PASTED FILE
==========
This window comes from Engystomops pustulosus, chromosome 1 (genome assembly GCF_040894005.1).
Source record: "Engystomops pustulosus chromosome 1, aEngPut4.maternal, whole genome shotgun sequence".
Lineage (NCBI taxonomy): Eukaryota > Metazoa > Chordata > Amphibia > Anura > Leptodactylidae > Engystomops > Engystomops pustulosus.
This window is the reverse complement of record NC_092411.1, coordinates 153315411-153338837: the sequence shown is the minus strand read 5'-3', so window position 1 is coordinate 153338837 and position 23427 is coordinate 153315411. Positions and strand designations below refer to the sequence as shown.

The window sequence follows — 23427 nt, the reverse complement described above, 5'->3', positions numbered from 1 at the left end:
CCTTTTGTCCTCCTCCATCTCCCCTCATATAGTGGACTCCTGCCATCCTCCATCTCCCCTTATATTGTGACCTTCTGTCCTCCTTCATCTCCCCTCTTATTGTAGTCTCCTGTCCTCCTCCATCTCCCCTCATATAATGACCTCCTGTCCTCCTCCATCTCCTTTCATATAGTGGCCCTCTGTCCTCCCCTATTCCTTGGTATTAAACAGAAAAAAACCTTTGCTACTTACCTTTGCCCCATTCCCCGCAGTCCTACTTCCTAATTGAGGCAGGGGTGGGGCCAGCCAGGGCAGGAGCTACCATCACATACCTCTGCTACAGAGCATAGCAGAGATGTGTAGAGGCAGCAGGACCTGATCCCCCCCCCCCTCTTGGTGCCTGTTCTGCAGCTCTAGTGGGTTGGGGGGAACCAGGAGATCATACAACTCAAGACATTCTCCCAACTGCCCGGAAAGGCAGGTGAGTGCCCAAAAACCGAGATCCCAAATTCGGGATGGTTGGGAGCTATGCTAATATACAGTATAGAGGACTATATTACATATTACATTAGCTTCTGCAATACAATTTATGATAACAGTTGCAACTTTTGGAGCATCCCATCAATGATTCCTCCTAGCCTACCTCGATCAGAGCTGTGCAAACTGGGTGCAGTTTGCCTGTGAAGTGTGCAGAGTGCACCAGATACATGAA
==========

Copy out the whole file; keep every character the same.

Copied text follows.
This window comes from Engystomops pustulosus, chromosome 1 (genome assembly GCF_040894005.1).
Source record: "Engystomops pustulosus chromosome 1, aEngPut4.maternal, whole genome shotgun sequence".
Lineage (NCBI taxonomy): Eukaryota > Metazoa > Chordata > Amphibia > Anura > Leptodactylidae > Engystomops > Engystomops pustulosus.
This window is the reverse complement of record NC_092411.1, coordinates 153315411-153338837: the sequence shown is the minus strand read 5'-3', so window position 1 is coordinate 153338837 and position 23427 is coordinate 153315411. Positions and strand designations below refer to the sequence as shown.

The window sequence follows — 23427 nt, the reverse complement described above, 5'->3', positions numbered from 1 at the left end:
CCTTTTGTCCTCCTCCATCTCCCCTCATATAGTGGACTCCTGCCATCCTCCATCTCCCCTTATATTGTGACCTTCTGTCCTCCTTCATCTCCCCTCTTATTGTAGTCTCCTGTCCTCCTCCATCTCCCCTCATATAATGACCTCCTGTCCTCCTCCATCTCCTTTCATATAGTGGCCCTCTGTCCTCCCCTATTCCTTGGTATTAAACAGAAAAAAACCTTTGCTACTTACCTTTGCCCCATTCCCCGCAGTCCTACTTCCTAATTGAGGCAGGGGTGGGGCCAGCCAGGGCAGGAGCTACCATCACATACCTCTGCTACAGAGCATAGCAGAGATGTGTAGAGGCAGCAGGACCTGATCCCCCCCCCCCTCTTGGTGCCTGTTCTGCAGCTCTAGTGGGTTGGGGGGAACCAGGAGATCATACAACTCAAGACATTCTCCCAACTGCCCGGAAAGGCAGGTGAGTGCCCAAAAACCGAGATCCCAAATTCGGGATGGTTGGGAGCTATGCTAATATACAGTATAGAGGACTATATTACATATTACATTAGCTTCTGCAATACAATTTATGATAACAGTTGCAACTTTTGGAGCATCCCATCAATGATTCCTCCTAGCCTACCTCGATCAGAGCTGTGCAAACTGGGTGCAGTTTGCCTGTGAAGTGTGCAGAGTGCACCAGATACATGAA